Of all the ways you can cook bacon — including on a skillet or griddle, in the microwave, or even in a deep-fryer — it turns out that the very best way of all is to bake it in the oven. Bacon is fatty, so it needs to be cooked slowly, at a low temperature, so that most (but not all) of the fat renders away while leaving the finished product crispy and golden brown. And you can try to do that in a skillet or a griddle, but there are a couple of problems.
One, an average skillet isn’t wide enough to accommodate whole slices of bacon. They’ll just crowd each other and end up sticking together. But even if your skillet or griddle is extra-wide (or you decide to cut your bacon in half), you’re still cooking the bacon from below, which is more likely to cause it to scorch. So it turns out crumbly rather than crispy. You’re also going to have to flip it so that both sides of the bacon are cooked. Flipping bacon isn’t a major challenge, but I think we can agree that having to flip your bacon is more difficult than NOT having to flip it. Plus, cooking bacon on the stove top uses up one of your burners (or maybe two if you’re using one of those double-burner griddles), which means you have less room for making your eggs or home fries or Hollandaise sauce or even just boiling water to make coffee. Finally, cooking bacon on the stove top is messy — bacon fat is going to spatter all over the place, maybe onto you.
Any one of these — the fact that it’s easier, that it frees up space on your stove top and is a lot less messy — would be reason enough to cook your bacon in the oven. But it so happens that those are only side benefits because bacon cooked in the oven is the best bacon you’ll ever have. The oven cooks it evenly so that it comes out crispy and, yes, perfect.

Do NOT Preheat Your Oven!

So here are the steps. But let me first give you a heads-up that the most important part of this technique is putting the bacon into a cold oven. Don’t preheat! Starting with a cold oven ensures that the bacon will cook slowly like it needs to.

  1. Arrange the bacon slices on a sheet pan and place the pan on the center rack of a cold oven. (Try not to stretch the slices out. Just gently drape the bacon across the pan.) Close the oven door. Turn the oven on to 400°F. Walk away.
  2. Come back 17 to 20 minutes later. As soon as the bacon is golden brown, but not excessively crisp, it’s done. The exact time will depend on the thickness of the bacon slices, and also on how quickly your oven reaches the target temperature.
  3. Remove the pan from the oven. Transfer the bacon to a second sheet pan (or a plate or dish) lined with paper towels to absorb any excess fat.

REMEMBER: Don’t preheat the oven! Make sure the oven is cold when you put the bacon in. Also, keep your eye on the bacon during the final few minutes of cooking to make sure that it doesn’t burn. Another thing: Remove the cooked bacon from the hot pan right away. If you leave it in the pan too long, the heat from the pan and the hot bacon fat will continue cooking it.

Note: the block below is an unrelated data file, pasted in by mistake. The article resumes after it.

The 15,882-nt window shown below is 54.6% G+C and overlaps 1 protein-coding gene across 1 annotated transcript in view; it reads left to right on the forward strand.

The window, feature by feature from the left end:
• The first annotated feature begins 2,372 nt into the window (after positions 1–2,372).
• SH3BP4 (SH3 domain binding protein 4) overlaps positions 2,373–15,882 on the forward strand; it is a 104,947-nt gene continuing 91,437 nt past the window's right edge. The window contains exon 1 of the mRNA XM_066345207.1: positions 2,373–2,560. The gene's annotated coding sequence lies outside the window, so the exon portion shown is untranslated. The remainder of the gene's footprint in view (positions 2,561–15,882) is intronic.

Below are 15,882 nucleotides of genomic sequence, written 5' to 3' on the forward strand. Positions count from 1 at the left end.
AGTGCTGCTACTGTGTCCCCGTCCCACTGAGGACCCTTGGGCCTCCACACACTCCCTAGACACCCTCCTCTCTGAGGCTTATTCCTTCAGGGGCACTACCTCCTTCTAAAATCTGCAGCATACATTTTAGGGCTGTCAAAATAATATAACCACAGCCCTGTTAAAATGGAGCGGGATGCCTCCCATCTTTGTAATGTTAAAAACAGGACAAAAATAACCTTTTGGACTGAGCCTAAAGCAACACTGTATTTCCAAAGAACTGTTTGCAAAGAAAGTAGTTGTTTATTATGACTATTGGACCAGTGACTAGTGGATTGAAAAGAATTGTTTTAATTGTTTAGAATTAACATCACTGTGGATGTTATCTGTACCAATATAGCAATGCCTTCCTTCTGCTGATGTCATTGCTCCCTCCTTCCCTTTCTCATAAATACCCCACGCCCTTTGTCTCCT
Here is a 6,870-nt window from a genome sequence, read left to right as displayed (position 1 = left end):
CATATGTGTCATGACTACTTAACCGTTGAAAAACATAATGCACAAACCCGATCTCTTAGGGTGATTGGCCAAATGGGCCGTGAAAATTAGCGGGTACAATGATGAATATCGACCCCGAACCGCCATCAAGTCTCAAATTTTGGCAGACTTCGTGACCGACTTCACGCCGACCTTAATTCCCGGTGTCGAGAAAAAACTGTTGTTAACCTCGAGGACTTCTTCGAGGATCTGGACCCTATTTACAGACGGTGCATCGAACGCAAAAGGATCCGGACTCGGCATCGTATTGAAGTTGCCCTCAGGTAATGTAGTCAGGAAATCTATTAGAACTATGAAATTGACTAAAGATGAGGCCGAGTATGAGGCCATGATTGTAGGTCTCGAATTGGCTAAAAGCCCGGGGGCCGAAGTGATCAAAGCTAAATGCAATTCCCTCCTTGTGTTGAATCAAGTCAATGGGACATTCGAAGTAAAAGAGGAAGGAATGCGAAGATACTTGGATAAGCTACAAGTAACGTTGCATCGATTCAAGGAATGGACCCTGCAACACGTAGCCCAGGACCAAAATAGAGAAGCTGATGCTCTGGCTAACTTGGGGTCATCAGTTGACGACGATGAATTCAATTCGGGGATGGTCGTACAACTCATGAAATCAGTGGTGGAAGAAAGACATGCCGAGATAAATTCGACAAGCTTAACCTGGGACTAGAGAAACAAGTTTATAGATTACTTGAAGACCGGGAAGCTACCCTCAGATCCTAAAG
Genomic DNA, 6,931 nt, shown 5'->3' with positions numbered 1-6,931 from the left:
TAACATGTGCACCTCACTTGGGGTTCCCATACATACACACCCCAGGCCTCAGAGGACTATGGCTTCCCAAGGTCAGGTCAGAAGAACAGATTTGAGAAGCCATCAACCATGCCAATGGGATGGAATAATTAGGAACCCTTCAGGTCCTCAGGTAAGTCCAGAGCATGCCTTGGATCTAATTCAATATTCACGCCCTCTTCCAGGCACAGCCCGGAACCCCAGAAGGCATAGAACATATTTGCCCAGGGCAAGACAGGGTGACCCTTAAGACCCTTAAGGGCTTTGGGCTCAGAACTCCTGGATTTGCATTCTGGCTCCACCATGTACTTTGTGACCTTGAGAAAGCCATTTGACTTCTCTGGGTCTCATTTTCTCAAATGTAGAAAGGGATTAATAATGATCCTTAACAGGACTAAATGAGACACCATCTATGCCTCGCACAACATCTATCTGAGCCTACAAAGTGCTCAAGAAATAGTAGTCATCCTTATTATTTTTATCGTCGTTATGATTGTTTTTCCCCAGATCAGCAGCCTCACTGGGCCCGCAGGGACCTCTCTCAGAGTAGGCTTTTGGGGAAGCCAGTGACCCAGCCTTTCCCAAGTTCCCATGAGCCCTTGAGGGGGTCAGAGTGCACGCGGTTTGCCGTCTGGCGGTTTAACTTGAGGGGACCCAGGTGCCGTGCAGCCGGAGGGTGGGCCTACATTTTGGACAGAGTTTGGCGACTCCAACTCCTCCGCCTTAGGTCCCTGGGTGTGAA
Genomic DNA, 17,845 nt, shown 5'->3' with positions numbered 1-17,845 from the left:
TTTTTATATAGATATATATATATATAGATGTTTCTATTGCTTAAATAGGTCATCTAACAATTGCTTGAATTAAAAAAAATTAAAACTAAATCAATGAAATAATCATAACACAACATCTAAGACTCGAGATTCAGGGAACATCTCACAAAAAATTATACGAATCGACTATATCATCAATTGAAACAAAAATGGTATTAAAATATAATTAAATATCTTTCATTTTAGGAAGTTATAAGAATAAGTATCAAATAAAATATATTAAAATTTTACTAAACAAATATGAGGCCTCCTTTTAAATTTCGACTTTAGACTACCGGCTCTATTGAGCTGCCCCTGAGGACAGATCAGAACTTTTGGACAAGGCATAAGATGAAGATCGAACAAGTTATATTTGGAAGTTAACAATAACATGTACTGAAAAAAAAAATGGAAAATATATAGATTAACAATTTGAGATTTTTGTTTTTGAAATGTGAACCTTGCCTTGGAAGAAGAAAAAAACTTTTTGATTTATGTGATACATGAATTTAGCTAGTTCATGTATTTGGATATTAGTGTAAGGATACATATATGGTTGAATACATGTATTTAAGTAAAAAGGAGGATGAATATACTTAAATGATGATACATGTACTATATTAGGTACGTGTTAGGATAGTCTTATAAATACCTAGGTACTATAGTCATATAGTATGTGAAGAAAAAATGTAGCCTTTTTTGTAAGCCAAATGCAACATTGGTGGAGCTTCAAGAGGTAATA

Another Benefit: Bacon Butter!

One of the lovely consequences of cooking bacon this way is that the bacon fat renders off beautifully. I’ll pour the hot bacon fat into a heat-proof ramekin and save it in the fridge for other uses.

And by “other uses” I mean everything. I’ll sauté with it, cook eggs with it, bake cookies with it — seriously, anywhere I might use butter, I’ll use bacon butter. I’ll even spread it on toast, and although I’ve never tried this, I have a feeling a peanut butter and bacon butter sandwich would be kind of divine.

You’ll notice that since the fat doesn’t burn while you cook the bacon, it’ll be almost transparent when you pour it, and have a lovely, creamy white color once it cools in the fridge.

I used to strain the liquid fat through cheesecloth when I poured it into the ramekin, but I actually don’t mind having little bacon particles in it.

They’ll sink to the bottom in any case.

Truly, sometimes I’m not sure it’s the bacon I’m “making” and the bacon butter is the “byproduct,” or if it’s the other way around.

What About Lining the Pan With Foil?

The question of whether to line the pan with foil has come up occasionally. I don’t use foil when I do my bacon, because I don’t mind washing the pan later, and I find that the sheet of foil can complicate matters when I go to pour off the fat. Plus, that’s a pretty big piece of foil, and maybe it seems a bit wasteful.

Really, the foil is mainly about keeping your sheet pan (relatively) clean. One advantage of this technique, however, is that since we cook the bacon slowly and gently, it really shouldn’t stick.

However, if you find your bacon is sticking, try crumpling up the foil a little before you line the sheet pan with it. The little crumples in the foil will help the cooked bacon lift right off.

https://www.thespruce.com/perfect-oven-cooked-bacon-how-to-995313